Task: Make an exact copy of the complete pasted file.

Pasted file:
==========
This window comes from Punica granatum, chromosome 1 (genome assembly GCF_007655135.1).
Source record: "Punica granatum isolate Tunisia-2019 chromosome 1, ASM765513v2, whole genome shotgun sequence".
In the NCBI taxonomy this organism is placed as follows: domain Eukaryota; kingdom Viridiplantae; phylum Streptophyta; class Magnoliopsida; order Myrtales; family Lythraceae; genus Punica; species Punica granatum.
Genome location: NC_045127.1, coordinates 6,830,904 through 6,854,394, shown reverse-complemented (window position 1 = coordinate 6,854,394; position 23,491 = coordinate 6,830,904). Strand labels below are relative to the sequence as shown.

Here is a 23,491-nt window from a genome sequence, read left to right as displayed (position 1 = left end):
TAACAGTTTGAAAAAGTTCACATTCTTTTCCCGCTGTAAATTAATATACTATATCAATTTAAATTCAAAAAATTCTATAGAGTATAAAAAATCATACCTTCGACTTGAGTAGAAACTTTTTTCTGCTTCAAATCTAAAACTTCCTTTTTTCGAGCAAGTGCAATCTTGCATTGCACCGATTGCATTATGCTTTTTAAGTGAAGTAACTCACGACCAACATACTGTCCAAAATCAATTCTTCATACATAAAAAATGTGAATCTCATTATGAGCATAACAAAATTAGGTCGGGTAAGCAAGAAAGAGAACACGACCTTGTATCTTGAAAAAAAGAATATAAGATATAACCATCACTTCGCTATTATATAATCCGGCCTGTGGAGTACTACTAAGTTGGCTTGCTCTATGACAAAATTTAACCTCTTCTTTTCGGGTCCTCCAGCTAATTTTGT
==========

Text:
This window comes from Punica granatum, chromosome 1 (genome assembly GCF_007655135.1).
Source record: "Punica granatum isolate Tunisia-2019 chromosome 1, ASM765513v2, whole genome shotgun sequence".
In the NCBI taxonomy this organism is placed as follows: domain Eukaryota; kingdom Viridiplantae; phylum Streptophyta; class Magnoliopsida; order Myrtales; family Lythraceae; genus Punica; species Punica granatum.
Genome location: NC_045127.1, coordinates 6,830,904 through 6,854,394, shown reverse-complemented (window position 1 = coordinate 6,854,394; position 23,491 = coordinate 6,830,904). Strand labels below are relative to the sequence as shown.

Here is a 23,491-nt window from a genome sequence, read left to right as displayed (position 1 = left end):
TAACAGTTTGAAAAAGTTCACATTCTTTTCCCGCTGTAAATTAATATACTATATCAATTTAAATTCAAAAAATTCTATAGAGTATAAAAAATCATACCTTCGACTTGAGTAGAAACTTTTTTCTGCTTCAAATCTAAAACTTCCTTTTTTCGAGCAAGTGCAATCTTGCATTGCACCGATTGCATTATGCTTTTTAAGTGAAGTAACTCACGACCAACATACTGTCCAAAATCAATTCTTCATACATAAAAAATGTGAATCTCATTATGAGCATAACAAAATTAGGTCGGGTAAGCAAGAAAGAGAACACGACCTTGTATCTTGAAAAAAAGAATATAAGATATAACCATCACTTCGCTATTATATAATCCGGCCTGTGGAGTACTACTAAGTTGGCTTGCTCTATGACAAAATTTAACCTCTTCTTTTCGGGTCCTCCAGCTAATTTTGT